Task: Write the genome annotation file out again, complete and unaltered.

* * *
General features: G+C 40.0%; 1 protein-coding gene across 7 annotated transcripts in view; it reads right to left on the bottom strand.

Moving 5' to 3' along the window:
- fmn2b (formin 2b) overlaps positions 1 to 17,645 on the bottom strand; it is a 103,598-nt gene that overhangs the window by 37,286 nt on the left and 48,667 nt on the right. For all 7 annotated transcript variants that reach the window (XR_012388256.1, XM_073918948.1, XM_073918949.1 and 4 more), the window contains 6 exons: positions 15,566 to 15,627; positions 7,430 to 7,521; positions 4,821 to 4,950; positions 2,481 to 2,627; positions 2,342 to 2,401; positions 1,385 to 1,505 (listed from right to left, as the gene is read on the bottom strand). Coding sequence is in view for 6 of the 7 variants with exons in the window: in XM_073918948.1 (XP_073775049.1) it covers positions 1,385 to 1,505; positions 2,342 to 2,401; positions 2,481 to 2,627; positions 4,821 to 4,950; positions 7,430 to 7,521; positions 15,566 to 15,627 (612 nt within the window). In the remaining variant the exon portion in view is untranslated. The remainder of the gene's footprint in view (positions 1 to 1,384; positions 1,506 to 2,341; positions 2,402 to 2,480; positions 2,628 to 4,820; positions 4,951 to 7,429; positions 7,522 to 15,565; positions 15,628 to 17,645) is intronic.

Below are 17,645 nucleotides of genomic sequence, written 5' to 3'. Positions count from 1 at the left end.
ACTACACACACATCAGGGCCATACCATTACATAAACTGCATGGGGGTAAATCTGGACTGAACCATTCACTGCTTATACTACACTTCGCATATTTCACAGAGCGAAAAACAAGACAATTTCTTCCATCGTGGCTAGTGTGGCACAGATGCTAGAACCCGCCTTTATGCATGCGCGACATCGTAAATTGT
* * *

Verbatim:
General features: G+C 40.0%; 1 protein-coding gene across 7 annotated transcripts in view; it reads right to left on the bottom strand.

Moving 5' to 3' along the window:
- fmn2b (formin 2b) overlaps positions 1 to 17,645 on the bottom strand; it is a 103,598-nt gene that overhangs the window by 37,286 nt on the left and 48,667 nt on the right. For all 7 annotated transcript variants that reach the window (XR_012388256.1, XM_073918948.1, XM_073918949.1 and 4 more), the window contains 6 exons: positions 15,566 to 15,627; positions 7,430 to 7,521; positions 4,821 to 4,950; positions 2,481 to 2,627; positions 2,342 to 2,401; positions 1,385 to 1,505 (listed from right to left, as the gene is read on the bottom strand). Coding sequence is in view for 6 of the 7 variants with exons in the window: in XM_073918948.1 (XP_073775049.1) it covers positions 1,385 to 1,505; positions 2,342 to 2,401; positions 2,481 to 2,627; positions 4,821 to 4,950; positions 7,430 to 7,521; positions 15,566 to 15,627 (612 nt within the window). In the remaining variant the exon portion in view is untranslated. The remainder of the gene's footprint in view (positions 1 to 1,384; positions 1,506 to 2,341; positions 2,402 to 2,480; positions 2,628 to 4,820; positions 4,951 to 7,429; positions 7,522 to 15,565; positions 15,628 to 17,645) is intronic.

Below are 17,645 nucleotides of genomic sequence, written 5' to 3'. Positions count from 1 at the left end.
ACTACACACACATCAGGGCCATACCATTACATAAACTGCATGGGGGTAAATCTGGACTGAACCATTCACTGCTTATACTACACTTCGCATATTTCACAGAGCGAAAAACAAGACAATTTCTTCCATCGTGGCTAGTGTGGCACAGATGCTAGAACCCGCCTTTATGCATGCGCGACATCGTAAATTGT